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HomeCity GovernmentSouth Pasadena City Council: Projected Deficit Sets ‘Fiscal Emergency’ Course

South Pasadena City Council: Projected Deficit Sets ‘Fiscal Emergency’ Course

By Eric Licas
The Review

The city of South Pasadena’s spending will outpace its revenue by millions of dollars over the next five years, and in the event of a recession, its reserve funds could be exhausted within just three years, according to financial analysis discussed during a special joint session of the City Council and Finance Commission last week.
The city has been operating in the red for several years, South Pasadena Finance Commission Vice Chair Sheila Rossi said during the Wednesday, Feb. 21, meeting.
According to a report conducted by the consultancy firm NHA Advisors, the cost of South Pasadena’s expenses will be $3.7 million higher than the money it is projected to bring in by the end of this fiscal year, which concludes on Sept. 30.
If nothing changes, analysts predict that the city could continue to run increasingly larger deficits. That would potentially shrink its reserves from more than $16 million in 2024 down to just $2.9 million by 2029. And if the economy were to enter a recession, reserves could be “depleted” within just three years, according to the report.
“Despite the enormous projected deficit and the disastrous five-year projections, we have not been presented anything, any report, any discussion or any analysis about a plan to move forward and stop the downward spiral in which we now find ourselves,” Councilwoman Janet Braun said during last week’s meeting.
She repeatedly described the findings in the advisors’ report as a “financial nuclear bomb.”
Mayor Evelyn Zneimer called the city’s present situation a “fiscal emergency.”
Councilman John Primuth, taking a more reserved approach in the evening’s discussion, still expressed concern over the state of South Pasadena’s budget.
“I’m not sure we’re exactly at a fiscal emergency,” he said. “I think we’re trending in a way that needs course correction, big time.”
In the report, analysts used a granular, line-by-line breakdown of the city’s spending and revenue to form their year-over-year predictions. Members of Council and the finance commission noted that the advisors hired by the city had access to far more detailed information than what they themselves typically receive in reports from city staff.
“This is the exact kind of reporting that we desperately needed for a decade,” Rossi said.
She said that for the past seven years, city employees have not provided enough information about financial matters to allow elected officials to make “well-informed decisions.” Rossi said documents they receive rarely contain itemized descriptions of expenses or distinguish between one-time and recurring costs.
Rossi went on to suggest city staff had avoided the oversight of the finance commission, and that the City Council had not done enough to scrutinize the expenses they approve.
“They don’t want it to go before the finance commission,” Rossi said. “They want it to go before you (the City Council), because quite frankly, they know that if they send the appropriations to you, you won’t ask the questions. Because you haven’t been asking the questions.”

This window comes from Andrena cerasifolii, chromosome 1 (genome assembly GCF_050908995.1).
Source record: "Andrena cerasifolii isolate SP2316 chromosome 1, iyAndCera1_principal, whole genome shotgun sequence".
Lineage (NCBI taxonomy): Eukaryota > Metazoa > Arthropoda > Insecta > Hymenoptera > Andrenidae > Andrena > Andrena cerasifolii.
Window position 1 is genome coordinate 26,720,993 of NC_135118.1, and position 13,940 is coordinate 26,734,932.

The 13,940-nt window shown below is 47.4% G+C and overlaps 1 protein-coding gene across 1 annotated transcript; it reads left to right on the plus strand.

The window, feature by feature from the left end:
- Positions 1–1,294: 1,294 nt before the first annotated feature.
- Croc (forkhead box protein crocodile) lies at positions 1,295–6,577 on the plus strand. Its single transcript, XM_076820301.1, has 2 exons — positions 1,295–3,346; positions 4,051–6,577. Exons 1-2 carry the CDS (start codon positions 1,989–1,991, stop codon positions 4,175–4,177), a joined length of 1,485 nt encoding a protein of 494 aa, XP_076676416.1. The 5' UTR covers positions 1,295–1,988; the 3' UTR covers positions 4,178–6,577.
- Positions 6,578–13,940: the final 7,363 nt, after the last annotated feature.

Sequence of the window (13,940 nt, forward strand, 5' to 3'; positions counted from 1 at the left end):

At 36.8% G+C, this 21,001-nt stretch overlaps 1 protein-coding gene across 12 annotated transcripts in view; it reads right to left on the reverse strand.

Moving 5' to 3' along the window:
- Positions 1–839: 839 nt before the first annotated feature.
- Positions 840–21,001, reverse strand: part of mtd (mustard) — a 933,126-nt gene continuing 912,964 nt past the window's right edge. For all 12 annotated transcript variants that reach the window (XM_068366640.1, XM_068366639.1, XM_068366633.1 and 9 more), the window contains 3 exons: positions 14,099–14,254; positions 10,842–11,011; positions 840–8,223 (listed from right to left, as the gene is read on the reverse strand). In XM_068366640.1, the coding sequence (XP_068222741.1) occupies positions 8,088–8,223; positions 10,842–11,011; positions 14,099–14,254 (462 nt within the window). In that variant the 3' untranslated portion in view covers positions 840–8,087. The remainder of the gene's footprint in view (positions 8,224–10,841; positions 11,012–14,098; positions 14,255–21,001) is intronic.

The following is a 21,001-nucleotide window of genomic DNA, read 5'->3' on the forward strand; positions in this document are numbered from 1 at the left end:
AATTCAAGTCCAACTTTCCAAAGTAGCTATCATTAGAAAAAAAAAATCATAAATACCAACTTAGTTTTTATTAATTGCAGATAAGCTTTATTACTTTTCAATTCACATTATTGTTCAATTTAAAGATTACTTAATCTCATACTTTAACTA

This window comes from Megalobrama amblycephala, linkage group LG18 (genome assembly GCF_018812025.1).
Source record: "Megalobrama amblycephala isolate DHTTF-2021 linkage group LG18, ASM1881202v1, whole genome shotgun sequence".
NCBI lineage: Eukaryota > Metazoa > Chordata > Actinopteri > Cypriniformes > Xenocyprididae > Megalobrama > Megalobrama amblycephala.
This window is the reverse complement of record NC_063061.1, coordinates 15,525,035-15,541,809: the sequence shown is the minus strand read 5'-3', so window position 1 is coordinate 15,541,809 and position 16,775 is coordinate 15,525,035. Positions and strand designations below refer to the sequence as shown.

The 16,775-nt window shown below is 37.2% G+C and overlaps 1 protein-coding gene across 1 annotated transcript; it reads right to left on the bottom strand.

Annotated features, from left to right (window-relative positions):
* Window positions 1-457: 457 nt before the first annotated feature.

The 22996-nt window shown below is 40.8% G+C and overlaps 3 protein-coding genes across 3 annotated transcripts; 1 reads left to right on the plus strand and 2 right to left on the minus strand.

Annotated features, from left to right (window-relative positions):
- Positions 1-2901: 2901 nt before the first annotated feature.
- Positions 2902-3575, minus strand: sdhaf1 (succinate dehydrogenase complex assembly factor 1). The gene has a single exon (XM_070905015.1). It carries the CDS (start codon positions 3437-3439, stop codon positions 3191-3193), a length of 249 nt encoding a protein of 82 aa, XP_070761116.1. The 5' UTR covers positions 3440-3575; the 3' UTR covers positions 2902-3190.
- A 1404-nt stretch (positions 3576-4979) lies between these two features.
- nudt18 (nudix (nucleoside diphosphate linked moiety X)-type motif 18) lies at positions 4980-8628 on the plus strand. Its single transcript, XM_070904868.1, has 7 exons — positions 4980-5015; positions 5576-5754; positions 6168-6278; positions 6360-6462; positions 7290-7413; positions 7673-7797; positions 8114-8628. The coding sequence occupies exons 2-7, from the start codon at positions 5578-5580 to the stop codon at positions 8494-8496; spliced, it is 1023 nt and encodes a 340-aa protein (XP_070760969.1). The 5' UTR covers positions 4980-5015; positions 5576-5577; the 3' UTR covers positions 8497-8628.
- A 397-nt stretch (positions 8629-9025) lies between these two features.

Added Rossi: “This is going to sound harsh, but if you’re not willing to put the work in to actually address some of these issues, then you actually should probably step down, right? It’s kind of at that point if you’re not willing to say what’s going on and let’s change our behavior, then you have to consider: are you actually serving the community?”
At least one Councilmember, Mayor Pro Tem Jack Donovan, appeared to acknowledge those criticisms.
“I have to blame myself for a lot of it, because the finances have not been a priority for this Councilmember,” he said. “They need more attention on my part, and I will be doing that.”
South Pasadena City Manager Armine Chaparyan said she looks forward to working with Council and the commission, and sees their collaboration as an opportunity to shape the city’s future.
Councilmembers unanimously voted to set up an ad hoc committee made up of Braun, Rossi, Zneimer and finance commission chair Peter Giulioni. The informal body will use the tools provided by the analysts and detailed information about South Pasadena’s finances to find ways to fix the city’s budget.
The City Council also decided to hold off on approving a list of midyear appropriations that would have added more than $779,000 in expenses, pending a review from the finance commission.
“I’m generally not opposed to these, but we’re looking at insolvency in three to six years,” Braun said. “So again, I think we need to start imposing the financial discipline this city needs to take on.”
She also suggested imposing a hiring freeze for all positions except those related to public safety and critical finance matters, as well as moratoriums on non-essential travel by city staff and the hiring of more analysts.
“We’re not going to simply be able to cut our way out of these kinds of problems, I have to be really clear about that,” South Pasadena Finance Director John Downs said. “It’s multifaceted. We have to look at revenue sources.”

First published in the March 1 print issue of the South Pasadena Review.

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